Posts Tagged ‘television’


By Matthew Casey

The Olympics are now over, Canada got its gold against the USA in hockey and life returns to normal.  Normal that is unless your a fan of late night television.  That we know will never be the same until Conan O’Brien gets back on the airwaves!  Tonight, however, Jay Leno takes the torch–sorry I had to say that I’m still in the Olympic spirit– and hosts the first post-Conan Tonight Show.

I plan on tuning in to see how it looks and goes as I am sure many others out there will.  However, I think that it will only be a matter of time before he fails as well.  I think that the damage to his reputation has been done and he won’t be able to pick up again.  After all it’s sort of like the old expression “you can’t go home again”.  So while his ratings might be strong tonight they will eventually dwindle again after the novelty wears off of the new show smell.

I’m very curious to see how the show may or may not have changed from his previous gig.  I would think that he would have to make some changes to attempt to attract an audience again.  After all, people are going to get tired of the same old.  I mean honestly, how long can something like “Headlines” or “Jaywalking” be funny? They’re getting old!  So hopefully for Leno’s sake he will have some new tricks up his sleeves for his second run at the Tonight Show.

So I wait in anticipation of 11:35pm to see if this new ship will float or sink!  Wow I also noticed that I am full of clichés today!!


TV may not just be bad for the mind but also the heart according to a new health study.

Remember the days when your parents would yell at you as you were watching television in deep concentration,  “don’t  sit so close! You’re going to ruin your eyesight!”.   Well that has been proven as myth by the American Academy of Ophthalmology (AAO).  But just when you might think that it is safe to sit and watch TV with no health effects there is a new study that gets released to get you thinking.  This one seems a little more jarring than damaging your eyesight.  This study actually finds that TV may cut your lifespan short by way of cardiovascular disease.

According to Australian researchers, sitting and watching television for one hour per day increases the average person’s risk of premature death by cardiovascular disease by 18%.   Not only did the study look at heart disease, but it also found that the risks of early death by any other health problem fly up to  11 per cent for each hour in front of the tube and jumped up to 9 per cent for risk of developing fatal cancer.  As I read the results of this study I found myself deeply regretting those all day Star Trek marathons I watched back in the day.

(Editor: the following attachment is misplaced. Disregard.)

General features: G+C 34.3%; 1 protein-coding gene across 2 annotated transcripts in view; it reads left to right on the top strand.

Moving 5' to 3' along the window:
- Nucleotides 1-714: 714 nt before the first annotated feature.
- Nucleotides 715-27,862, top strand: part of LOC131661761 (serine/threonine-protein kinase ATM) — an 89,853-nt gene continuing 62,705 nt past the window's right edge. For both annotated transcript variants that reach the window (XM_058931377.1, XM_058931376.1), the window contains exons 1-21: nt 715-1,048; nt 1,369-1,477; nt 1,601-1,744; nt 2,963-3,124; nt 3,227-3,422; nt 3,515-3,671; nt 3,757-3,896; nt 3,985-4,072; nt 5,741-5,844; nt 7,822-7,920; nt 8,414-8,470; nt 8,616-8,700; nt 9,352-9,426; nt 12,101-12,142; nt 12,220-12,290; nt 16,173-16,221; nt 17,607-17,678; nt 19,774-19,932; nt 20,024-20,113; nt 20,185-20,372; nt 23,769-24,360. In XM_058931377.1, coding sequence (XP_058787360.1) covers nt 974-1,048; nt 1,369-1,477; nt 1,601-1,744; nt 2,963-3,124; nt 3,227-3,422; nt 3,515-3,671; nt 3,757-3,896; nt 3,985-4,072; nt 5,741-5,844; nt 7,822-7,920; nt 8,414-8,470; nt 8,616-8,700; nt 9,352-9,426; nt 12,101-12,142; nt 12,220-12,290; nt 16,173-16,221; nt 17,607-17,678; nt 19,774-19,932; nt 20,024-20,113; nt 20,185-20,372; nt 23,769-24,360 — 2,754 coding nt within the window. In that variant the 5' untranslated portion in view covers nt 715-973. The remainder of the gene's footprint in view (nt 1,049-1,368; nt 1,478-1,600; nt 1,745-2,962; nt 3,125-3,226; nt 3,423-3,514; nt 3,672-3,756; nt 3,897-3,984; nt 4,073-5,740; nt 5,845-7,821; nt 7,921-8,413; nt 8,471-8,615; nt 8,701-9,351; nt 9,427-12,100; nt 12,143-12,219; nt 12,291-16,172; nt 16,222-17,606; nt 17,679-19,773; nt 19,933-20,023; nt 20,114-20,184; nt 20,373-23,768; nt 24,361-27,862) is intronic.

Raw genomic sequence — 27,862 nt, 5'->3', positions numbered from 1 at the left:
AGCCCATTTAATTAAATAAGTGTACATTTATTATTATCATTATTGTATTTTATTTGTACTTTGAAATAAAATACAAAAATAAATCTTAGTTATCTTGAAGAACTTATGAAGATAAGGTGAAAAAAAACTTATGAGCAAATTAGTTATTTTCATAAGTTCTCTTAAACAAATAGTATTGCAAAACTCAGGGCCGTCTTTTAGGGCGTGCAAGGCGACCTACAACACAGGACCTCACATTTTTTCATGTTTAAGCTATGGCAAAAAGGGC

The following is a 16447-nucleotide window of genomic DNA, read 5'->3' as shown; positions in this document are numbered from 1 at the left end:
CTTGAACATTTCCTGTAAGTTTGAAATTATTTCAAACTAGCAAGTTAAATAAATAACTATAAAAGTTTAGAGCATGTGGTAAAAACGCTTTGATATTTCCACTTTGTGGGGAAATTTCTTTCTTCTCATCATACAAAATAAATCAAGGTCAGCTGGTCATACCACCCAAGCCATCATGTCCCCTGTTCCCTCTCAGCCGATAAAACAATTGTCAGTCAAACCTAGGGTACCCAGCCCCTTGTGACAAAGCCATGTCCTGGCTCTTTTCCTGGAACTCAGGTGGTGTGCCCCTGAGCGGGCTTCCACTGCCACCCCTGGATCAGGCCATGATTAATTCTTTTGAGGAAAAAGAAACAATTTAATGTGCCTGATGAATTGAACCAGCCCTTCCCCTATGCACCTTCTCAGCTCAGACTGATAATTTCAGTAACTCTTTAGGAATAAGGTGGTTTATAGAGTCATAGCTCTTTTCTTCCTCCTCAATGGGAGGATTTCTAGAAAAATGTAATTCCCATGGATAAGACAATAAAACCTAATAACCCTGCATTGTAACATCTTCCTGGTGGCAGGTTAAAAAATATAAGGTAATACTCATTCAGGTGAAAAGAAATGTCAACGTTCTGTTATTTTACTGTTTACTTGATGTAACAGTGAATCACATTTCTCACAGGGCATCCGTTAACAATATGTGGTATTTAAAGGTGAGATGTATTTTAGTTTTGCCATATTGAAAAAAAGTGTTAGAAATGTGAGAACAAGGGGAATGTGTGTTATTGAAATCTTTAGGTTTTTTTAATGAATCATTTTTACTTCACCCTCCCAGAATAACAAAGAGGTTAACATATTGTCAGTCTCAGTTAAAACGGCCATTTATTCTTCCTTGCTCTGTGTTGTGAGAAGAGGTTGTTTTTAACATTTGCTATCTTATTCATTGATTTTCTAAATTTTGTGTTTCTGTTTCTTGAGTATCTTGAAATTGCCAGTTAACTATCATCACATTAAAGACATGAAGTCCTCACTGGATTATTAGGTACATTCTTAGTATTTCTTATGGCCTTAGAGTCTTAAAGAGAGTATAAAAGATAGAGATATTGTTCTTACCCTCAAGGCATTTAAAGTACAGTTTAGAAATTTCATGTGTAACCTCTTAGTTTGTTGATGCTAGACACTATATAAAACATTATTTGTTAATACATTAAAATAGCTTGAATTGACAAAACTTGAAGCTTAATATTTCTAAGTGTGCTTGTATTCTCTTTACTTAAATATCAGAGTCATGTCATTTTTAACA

Now this shouldn’t really come as a surprise, because it has long been known that lack of exercise can contribute to poor health.  When one is watching television they are generally not doing anything other than sitting, thus not getting any physical activity. This study looked at three groups of people: those who watched more than four hours of TV per day, those who caught up to four hours per day, and people who watched less than two hours per day.  The participants of the study were followed for a six year period.  People with health problems such as heart disease were not included in the study.

The end results showed that people in the first group had an 80% chance of developing fatal heart diseases and had a 46% greater chance of dying by any other causes.  To further control the research, smokers and those with other health problems were not included in the study.  Even despite the participants being healthy they were affected by prolonged periods of watching the television.

In the end it all boils down to getting active.  In today’s lifestyle there is very little physical activity involved in our jobs and day to day routines.  Most people tend to sit at work all day, then come home and sit again.  So we all need to throw in more hours of physical activity in a day and keep the hours of inactivity down.  Like anything else in life, it all boils down to moderation, even watching television.

—Matthew Casey

With files from The Toronto Star